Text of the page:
Flynn, a Van Republican, is running against Bryan Slaton, a businessman from Royse City. The two are running for the House District 2 seat that Flynn has occupied since 2003.

Let’s be clear about this point: Flynn is about as conservative a legislator as there is among the 150 men and women who serve in the Texas House of Representatives. He touts his conservative credentials with pride. That hasn’t dissuaded Slaton from challenging Flynn twice already. He lost narrowly to Flynn in the 2016 and 2018 Republican primaries. He’s back at it again, having forced a runoff with Flynn, by denying the incumbent – along with a third GOP contender – the outright majority he needed to win the GOP nomination outright on Super Tuesday.

The word is that Flynn, despite his conservative voting record in the Texas House, allegedly has compromised himself by being too close to the Austin political “establishment.” Well, to those of us who’ve been watching state politics for some time, the Austin “establishment” usually comprises those on the left and far-left end of the political spectrum. I mean, they don’t call it “The People’s Republic of Austin” for no reason, if you get my drift.

How conservative is Rep. Flynn? Consider that he once proposed legislation that would have required that all public documents be published in English only as a way to get all Texans to speak English. He aimed the legislation at non-English-speaking Texas residents, who comprise an ever-increasing percentage of the state’s total population.

Then came a bit of controversy surrounding a bill he proposed during the 2017 Legislature. Flynn wanted to allow members of the Texas State Guard – which is not a military organization – access to veteran benefits. Flynn, by the way, happens to belong to the State Guard. Legislators who are veterans rose up to defeat the bill by the largest margin of any bill defeated during the 2017 session.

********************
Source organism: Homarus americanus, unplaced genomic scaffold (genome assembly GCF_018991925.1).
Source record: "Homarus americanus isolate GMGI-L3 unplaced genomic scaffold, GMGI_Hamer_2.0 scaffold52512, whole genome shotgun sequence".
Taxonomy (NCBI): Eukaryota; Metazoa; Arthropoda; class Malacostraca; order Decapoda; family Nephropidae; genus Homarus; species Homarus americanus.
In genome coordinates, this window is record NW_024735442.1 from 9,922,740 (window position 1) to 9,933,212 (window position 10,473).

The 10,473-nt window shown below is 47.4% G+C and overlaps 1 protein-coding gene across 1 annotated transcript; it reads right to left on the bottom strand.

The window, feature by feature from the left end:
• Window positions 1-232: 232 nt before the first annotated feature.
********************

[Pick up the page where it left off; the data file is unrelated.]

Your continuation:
After defeating Slaton in the 2018 GOP primary, Flynn promoted the idea of allowing public school teachers to display the Ten Commandments in their classrooms. Progressives argue that such displays violate the U.S. Constitution’s First Amendment ban on mixing government institutions with religion. Flynn doesn’t see it that way, arguing that teachers should be allowed to espouse the “values” contained in the Ten Commandments.

This is a bit of a curious runoff contest, given that intraparty challenges usually pit challengers against incumbents who tilt in opposite directions. Flynn and Slaton look to me as if they’re far more alike than otherwise.

The runoff is set for May 28.

However … and this is another factor worth considering, but the coronavirus pandemic might forestall the runoff from occurring if the Texas secretary of state determines there is too heavy a risk to voters and election judges who will be mingling at polling places.

I guess we’ll just have to stay tuned to see how this medical emergency plays out. It might give us all more time to make sense of a curious Republican Party contest.

Medical history becomes slime target

Lt. Gov. David Dewhurst just might have established himself as the worst attack politician in modern Texas political history.

Exhibit A? The slimy release of Republican runoff opponent Dan Patrick’s medical records.

What has this campaign for lieutenant governor come to?


The actual deed was done by Land Commissioner Jerry Patterson, who’s now backing Dewhurst after finishing last in the four-man race for the GOP nomination for lieutenant governor. Dewhurst is trying to put distance between himself and Patterson over the release of the records. Whatever, it’s got Dewhurst’s fingerprints on it, too. The tactic stinks to high heaven.

Patrick, for whom I have little positive regard, is understandably outraged.